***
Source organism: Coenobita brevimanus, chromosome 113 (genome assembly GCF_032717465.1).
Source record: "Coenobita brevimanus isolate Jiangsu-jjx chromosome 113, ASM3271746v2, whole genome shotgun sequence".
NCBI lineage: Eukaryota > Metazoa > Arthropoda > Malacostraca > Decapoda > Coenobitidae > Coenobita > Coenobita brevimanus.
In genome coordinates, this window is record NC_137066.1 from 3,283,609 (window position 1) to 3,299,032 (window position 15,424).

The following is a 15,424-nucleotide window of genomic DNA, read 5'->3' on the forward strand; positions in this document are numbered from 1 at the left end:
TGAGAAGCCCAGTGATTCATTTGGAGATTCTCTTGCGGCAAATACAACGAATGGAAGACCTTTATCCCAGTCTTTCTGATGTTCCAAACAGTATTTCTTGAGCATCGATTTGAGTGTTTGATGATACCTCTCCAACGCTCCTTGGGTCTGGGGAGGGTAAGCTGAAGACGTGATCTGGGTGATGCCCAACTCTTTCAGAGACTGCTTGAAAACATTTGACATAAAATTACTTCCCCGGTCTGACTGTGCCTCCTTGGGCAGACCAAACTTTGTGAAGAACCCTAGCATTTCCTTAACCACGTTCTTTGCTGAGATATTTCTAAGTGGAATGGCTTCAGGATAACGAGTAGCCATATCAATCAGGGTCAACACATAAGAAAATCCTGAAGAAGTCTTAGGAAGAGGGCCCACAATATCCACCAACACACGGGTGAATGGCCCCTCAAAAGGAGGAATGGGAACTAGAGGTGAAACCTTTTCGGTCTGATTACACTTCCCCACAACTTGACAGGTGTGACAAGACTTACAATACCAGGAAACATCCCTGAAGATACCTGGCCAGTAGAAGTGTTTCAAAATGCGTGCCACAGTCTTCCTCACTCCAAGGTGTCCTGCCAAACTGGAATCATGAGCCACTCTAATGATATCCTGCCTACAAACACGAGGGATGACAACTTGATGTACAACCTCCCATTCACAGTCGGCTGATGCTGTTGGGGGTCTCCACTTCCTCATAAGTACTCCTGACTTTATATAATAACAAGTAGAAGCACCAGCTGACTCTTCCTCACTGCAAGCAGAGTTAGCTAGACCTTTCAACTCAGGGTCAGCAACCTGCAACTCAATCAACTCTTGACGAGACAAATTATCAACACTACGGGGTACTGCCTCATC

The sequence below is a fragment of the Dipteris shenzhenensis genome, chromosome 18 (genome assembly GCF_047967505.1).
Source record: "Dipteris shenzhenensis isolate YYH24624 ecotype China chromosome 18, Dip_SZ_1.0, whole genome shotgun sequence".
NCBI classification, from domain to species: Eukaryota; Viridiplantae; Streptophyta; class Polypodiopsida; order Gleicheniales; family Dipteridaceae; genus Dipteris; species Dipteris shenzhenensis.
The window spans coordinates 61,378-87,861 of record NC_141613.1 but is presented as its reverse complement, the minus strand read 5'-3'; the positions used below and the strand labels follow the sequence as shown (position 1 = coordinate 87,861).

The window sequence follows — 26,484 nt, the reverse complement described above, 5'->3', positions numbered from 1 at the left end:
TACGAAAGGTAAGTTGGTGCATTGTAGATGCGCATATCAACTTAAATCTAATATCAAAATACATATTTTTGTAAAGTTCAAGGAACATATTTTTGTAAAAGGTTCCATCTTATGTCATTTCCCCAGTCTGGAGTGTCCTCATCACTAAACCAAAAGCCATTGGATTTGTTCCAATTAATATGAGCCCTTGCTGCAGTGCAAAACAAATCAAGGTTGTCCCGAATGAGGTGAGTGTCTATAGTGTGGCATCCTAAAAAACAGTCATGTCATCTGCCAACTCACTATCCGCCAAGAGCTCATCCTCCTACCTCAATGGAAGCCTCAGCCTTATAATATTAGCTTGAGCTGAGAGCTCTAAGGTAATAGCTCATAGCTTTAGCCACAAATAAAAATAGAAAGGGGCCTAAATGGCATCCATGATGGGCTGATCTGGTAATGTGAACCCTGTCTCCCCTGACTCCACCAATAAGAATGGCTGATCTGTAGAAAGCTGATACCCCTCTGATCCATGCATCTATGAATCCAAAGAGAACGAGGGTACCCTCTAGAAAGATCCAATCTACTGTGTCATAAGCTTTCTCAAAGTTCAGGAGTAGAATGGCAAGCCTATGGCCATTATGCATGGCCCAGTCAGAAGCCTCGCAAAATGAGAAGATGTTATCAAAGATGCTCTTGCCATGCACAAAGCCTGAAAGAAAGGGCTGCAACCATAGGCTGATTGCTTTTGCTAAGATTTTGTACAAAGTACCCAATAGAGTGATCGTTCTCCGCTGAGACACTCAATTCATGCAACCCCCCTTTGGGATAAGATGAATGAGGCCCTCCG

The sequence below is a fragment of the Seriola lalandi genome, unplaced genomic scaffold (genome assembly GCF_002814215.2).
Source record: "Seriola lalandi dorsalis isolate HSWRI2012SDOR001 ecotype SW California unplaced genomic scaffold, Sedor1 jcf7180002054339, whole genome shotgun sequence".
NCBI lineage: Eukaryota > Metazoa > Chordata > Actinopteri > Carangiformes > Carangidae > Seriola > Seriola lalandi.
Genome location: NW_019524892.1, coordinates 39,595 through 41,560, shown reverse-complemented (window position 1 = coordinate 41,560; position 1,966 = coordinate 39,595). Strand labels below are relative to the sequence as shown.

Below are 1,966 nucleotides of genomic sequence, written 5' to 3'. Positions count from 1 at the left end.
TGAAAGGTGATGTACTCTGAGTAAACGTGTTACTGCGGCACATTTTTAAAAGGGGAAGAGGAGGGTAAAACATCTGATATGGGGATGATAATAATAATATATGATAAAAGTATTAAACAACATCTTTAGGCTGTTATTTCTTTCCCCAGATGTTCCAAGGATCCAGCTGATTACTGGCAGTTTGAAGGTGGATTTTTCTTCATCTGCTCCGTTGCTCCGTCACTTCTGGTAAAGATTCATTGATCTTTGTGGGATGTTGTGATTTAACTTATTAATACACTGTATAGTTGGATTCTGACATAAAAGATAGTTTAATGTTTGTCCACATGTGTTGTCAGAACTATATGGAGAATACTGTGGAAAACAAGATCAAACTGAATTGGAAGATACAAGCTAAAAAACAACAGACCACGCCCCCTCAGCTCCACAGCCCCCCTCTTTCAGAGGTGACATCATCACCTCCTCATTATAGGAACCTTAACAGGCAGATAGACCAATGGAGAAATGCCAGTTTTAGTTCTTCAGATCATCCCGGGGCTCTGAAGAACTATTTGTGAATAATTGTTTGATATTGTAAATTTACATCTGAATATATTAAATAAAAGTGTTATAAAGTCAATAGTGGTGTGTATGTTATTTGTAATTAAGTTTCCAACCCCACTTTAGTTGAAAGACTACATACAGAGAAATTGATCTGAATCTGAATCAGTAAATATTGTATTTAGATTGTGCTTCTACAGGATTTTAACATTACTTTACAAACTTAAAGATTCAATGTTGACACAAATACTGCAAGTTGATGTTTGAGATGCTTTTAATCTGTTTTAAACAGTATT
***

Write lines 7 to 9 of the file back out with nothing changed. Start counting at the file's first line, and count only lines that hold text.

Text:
The sequence below is a fragment of the Dipteris shenzhenensis genome, chromosome 18 (genome assembly GCF_047967505.1).
Source record: "Dipteris shenzhenensis isolate YYH24624 ecotype China chromosome 18, Dip_SZ_1.0, whole genome shotgun sequence".
NCBI classification, from domain to species: Eukaryota; Viridiplantae; Streptophyta; class Polypodiopsida; order Gleicheniales; family Dipteridaceae; genus Dipteris; species Dipteris shenzhenensis.